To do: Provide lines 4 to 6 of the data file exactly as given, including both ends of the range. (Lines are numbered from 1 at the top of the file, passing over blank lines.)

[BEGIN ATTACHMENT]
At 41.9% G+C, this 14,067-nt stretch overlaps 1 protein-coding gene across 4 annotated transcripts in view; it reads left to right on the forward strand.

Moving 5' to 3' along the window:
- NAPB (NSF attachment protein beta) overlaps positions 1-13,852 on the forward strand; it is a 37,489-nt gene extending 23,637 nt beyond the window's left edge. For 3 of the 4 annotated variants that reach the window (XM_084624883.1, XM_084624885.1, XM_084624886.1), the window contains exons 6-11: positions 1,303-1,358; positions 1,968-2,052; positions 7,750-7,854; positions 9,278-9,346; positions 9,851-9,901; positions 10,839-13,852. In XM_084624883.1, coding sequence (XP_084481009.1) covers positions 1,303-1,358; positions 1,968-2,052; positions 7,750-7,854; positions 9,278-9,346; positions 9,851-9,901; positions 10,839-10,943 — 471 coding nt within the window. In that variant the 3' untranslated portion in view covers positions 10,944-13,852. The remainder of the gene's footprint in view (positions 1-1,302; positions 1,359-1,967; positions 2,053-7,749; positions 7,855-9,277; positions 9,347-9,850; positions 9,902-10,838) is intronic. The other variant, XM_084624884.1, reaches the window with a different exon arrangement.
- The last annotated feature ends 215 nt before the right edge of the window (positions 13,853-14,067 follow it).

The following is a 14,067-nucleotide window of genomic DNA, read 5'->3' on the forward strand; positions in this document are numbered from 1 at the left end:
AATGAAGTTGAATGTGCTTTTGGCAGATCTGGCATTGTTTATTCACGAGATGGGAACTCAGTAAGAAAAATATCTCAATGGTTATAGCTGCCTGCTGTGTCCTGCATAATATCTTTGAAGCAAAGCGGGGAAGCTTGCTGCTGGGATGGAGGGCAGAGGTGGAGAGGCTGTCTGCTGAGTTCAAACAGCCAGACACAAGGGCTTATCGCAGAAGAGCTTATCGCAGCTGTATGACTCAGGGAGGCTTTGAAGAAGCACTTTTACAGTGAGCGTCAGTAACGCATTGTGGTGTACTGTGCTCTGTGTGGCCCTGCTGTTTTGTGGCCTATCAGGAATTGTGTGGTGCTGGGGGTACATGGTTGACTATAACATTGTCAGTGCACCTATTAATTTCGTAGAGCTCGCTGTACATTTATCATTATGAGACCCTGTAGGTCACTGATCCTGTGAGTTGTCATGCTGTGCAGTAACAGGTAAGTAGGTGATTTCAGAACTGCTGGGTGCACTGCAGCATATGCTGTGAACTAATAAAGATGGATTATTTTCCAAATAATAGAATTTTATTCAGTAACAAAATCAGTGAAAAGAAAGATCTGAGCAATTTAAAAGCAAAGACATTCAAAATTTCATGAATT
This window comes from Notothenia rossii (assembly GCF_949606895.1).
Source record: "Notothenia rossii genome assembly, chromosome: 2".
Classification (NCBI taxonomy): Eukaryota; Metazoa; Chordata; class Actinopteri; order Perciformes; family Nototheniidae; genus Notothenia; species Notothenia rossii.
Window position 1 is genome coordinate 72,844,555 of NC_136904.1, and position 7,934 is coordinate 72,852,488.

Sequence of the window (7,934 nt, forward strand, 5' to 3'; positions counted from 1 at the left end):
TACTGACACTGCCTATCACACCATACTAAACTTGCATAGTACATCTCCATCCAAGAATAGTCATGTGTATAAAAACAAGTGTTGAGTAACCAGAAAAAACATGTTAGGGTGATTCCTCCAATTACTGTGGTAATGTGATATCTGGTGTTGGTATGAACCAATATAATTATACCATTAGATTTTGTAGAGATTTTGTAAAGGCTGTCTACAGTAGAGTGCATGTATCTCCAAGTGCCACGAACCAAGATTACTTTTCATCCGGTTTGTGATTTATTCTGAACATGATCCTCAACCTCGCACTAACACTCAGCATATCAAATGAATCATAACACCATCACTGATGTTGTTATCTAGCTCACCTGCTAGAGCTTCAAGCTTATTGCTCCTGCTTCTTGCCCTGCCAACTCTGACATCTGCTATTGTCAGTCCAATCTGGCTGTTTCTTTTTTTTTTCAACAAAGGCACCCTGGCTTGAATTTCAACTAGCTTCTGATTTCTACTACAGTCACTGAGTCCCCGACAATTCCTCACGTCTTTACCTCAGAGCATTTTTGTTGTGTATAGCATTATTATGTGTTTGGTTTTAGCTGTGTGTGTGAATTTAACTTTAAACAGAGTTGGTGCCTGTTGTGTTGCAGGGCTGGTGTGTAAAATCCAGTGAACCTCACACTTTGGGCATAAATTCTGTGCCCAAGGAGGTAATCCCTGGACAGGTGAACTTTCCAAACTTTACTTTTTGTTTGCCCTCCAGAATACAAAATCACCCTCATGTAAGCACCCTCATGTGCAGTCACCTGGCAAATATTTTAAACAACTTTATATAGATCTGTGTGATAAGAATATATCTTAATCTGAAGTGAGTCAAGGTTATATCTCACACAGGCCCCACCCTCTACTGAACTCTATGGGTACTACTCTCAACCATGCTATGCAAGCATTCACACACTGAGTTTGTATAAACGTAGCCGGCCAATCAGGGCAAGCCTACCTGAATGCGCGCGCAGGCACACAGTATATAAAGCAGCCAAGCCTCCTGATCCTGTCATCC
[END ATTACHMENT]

- The last annotated feature ends 215 nt before the right edge of the window (positions 13,853-14,067 follow it).

The following is a 14,067-nucleotide window of genomic DNA, read 5'->3' on the forward strand; positions in this document are numbered from 1 at the left end:
AATGAAGTTGAATGTGCTTTTGGCAGATCTGGCATTGTTTATTCACGAGATGGGAACTCAGTAAGAAAAATATCTCAATGGTTATAGCTGCCTGCTGTGTCCTGCATAATATCTTTGAAGCAAAGCGGGGAAGCTTGCTGCTGGGATGGAGGGCAGAGGTGGAGAGGCTGTCTGCTGAGTTCAAACAGCCAGACACAAGGGCTTATCGCAGAAGAGCTTATCGCAGCTGTATGACTCAGGGAGGCTTTGAAGAAGCACTTTTACAGTGAGCGTCAGTAACGCATTGTGGTGTACTGTGCTCTGTGTGGCCCTGCTGTTTTGTGGCCTATCAGGAATTGTGTGGTGCTGGGGGTACATGGTTGACTATAACATTGTCAGTGCACCTATTAATTTCGTAGAGCTCGCTGTACATTTATCATTATGAGACCCTGTAGGTCACTGATCCTGTGAGTTGTCATGCTGTGCAGTAACAGGTAAGTAGGTGATTTCAGAACTGCTGGGTGCACTGCAGCATATGCTGTGAACTAATAAAGATGGATTATTTTCCAAATAATAGAATTTTATTCAGTAACAAAATCAGTGAAAAGAAAGATCTGAGCAATTTAAAAGCAAAGACATTCAAAATTTCATGAATT